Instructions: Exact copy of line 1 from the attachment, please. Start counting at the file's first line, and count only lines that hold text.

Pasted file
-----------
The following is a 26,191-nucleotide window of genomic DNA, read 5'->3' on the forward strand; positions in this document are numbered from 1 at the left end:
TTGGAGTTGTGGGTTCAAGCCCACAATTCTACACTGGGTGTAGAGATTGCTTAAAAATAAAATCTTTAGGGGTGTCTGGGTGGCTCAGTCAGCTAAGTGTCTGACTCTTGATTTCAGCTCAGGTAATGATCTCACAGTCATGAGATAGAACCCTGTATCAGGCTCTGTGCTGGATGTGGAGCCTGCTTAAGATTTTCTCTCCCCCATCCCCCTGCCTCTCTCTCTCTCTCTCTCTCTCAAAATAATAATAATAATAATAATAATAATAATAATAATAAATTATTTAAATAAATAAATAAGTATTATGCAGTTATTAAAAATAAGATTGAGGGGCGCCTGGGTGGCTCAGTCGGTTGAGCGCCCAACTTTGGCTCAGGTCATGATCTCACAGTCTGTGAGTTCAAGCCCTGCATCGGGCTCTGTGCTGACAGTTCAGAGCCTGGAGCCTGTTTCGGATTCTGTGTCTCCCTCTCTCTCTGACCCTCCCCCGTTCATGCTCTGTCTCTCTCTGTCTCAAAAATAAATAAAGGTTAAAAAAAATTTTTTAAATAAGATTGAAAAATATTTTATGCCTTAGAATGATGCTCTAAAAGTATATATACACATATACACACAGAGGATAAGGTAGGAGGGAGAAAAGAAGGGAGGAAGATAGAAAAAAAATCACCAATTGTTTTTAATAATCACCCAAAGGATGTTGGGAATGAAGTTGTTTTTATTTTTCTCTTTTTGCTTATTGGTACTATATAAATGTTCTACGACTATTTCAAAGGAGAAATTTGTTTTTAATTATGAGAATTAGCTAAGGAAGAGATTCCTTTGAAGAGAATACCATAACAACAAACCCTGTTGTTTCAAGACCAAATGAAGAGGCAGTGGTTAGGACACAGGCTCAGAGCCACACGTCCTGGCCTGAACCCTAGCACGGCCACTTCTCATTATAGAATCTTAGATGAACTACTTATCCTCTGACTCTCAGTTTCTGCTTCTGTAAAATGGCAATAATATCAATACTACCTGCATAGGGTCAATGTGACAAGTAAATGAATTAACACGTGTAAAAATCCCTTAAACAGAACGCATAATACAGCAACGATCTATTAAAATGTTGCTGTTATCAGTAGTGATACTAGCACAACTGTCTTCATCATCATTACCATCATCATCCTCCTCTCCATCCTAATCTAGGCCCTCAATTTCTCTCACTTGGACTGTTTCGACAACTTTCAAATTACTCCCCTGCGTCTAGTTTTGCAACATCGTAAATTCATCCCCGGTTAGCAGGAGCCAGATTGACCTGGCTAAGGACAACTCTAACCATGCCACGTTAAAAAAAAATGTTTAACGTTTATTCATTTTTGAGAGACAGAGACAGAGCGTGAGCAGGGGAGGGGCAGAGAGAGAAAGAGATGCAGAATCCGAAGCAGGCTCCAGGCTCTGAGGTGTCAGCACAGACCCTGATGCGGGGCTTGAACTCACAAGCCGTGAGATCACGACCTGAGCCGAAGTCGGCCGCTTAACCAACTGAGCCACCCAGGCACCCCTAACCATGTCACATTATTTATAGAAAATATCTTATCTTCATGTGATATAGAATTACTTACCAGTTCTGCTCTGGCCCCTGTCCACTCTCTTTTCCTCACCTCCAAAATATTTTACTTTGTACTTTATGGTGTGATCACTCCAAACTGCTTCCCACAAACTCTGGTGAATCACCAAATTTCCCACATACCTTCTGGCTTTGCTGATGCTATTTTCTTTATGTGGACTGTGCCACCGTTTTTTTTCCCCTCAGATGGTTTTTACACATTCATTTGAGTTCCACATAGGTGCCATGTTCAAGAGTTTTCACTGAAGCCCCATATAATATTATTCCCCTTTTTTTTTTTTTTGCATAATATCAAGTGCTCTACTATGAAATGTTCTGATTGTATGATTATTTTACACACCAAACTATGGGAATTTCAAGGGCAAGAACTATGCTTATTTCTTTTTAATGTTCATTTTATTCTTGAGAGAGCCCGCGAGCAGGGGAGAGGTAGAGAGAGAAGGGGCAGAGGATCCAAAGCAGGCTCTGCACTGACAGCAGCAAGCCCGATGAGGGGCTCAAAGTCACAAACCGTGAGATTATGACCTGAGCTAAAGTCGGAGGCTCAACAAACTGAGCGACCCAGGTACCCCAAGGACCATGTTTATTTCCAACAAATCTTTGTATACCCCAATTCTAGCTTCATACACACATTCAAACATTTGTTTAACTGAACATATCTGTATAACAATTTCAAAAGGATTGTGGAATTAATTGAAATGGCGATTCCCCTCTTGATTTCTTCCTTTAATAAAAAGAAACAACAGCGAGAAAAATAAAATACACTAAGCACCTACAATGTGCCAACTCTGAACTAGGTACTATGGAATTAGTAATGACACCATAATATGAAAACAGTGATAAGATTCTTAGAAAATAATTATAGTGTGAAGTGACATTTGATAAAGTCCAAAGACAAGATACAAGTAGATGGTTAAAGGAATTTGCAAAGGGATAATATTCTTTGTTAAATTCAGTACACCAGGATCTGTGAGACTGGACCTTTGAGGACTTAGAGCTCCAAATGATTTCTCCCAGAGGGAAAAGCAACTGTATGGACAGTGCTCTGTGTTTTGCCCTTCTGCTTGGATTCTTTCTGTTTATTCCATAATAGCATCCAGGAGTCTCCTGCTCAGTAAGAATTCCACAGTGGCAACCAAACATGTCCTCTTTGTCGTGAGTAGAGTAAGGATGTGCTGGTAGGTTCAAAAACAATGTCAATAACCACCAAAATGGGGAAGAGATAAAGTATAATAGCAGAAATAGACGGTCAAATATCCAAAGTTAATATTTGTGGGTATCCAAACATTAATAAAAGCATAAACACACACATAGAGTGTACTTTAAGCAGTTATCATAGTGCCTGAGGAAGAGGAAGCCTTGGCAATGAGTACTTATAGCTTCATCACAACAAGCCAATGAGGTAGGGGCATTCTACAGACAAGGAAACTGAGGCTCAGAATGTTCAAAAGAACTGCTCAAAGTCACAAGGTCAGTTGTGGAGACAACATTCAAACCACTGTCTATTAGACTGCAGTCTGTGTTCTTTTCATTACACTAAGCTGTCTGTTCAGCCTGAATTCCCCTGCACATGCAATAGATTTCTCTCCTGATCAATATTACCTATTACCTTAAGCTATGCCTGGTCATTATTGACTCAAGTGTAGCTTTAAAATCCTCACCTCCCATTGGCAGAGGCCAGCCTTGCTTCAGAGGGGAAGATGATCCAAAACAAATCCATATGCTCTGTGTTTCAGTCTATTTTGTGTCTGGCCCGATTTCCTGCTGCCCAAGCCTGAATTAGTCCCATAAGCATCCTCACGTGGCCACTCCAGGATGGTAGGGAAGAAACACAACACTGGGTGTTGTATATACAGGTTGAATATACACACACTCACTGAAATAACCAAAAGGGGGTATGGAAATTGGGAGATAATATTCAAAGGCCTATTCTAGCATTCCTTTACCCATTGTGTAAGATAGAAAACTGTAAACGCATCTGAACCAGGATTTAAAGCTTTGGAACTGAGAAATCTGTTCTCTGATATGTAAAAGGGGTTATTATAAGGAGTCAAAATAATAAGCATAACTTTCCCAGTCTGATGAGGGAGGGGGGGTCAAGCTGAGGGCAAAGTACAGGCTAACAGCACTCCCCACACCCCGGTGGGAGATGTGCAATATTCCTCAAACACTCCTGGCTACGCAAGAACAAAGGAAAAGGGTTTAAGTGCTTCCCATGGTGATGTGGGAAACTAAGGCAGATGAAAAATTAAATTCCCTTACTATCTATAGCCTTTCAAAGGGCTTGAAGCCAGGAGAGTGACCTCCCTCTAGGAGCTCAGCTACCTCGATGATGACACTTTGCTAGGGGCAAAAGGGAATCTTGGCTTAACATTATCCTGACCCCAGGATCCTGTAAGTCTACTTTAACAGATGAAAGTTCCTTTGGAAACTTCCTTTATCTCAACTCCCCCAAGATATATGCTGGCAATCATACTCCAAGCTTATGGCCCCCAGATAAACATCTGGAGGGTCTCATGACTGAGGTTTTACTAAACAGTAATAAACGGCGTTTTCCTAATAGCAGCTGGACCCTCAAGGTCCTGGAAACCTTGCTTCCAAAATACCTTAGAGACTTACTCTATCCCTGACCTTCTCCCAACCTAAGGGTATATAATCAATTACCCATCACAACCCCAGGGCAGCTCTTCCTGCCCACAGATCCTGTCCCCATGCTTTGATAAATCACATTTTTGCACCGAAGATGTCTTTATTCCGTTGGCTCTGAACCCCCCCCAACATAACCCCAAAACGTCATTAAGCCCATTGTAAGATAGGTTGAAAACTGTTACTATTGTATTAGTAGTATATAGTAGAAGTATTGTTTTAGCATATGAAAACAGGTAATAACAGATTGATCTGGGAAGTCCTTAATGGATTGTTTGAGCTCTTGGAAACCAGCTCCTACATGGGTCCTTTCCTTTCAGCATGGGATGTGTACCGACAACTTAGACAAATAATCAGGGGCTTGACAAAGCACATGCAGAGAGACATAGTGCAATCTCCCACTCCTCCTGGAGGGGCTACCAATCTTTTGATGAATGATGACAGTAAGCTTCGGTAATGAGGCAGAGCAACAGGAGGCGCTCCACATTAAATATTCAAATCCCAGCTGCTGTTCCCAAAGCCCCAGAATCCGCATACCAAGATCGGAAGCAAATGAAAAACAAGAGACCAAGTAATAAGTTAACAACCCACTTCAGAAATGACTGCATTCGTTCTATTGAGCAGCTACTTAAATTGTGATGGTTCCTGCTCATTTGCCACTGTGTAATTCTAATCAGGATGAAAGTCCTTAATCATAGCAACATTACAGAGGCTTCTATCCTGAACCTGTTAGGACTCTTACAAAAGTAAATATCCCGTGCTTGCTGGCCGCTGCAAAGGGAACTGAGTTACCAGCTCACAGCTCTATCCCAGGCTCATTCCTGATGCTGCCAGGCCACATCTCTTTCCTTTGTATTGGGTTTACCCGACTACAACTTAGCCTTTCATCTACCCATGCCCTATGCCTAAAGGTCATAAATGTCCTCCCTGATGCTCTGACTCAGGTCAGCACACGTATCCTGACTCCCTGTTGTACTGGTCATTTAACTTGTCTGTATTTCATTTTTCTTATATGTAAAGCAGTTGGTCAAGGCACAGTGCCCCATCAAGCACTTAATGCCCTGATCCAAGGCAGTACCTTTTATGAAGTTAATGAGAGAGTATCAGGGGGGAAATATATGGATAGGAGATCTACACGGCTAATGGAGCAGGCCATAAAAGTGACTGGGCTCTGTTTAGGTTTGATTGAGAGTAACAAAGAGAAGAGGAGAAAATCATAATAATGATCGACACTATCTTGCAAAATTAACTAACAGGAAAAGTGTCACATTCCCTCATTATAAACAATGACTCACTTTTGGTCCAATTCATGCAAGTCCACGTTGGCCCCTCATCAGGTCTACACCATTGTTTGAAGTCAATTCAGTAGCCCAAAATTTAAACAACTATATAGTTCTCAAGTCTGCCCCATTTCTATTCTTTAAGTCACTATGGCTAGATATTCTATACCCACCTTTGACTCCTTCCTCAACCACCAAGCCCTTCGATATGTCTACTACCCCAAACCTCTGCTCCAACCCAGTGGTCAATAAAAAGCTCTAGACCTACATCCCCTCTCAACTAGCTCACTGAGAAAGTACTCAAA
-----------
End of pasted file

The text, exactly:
The following is a 26,191-nucleotide window of genomic DNA, read 5'->3' on the forward strand; positions in this document are numbered from 1 at the left end: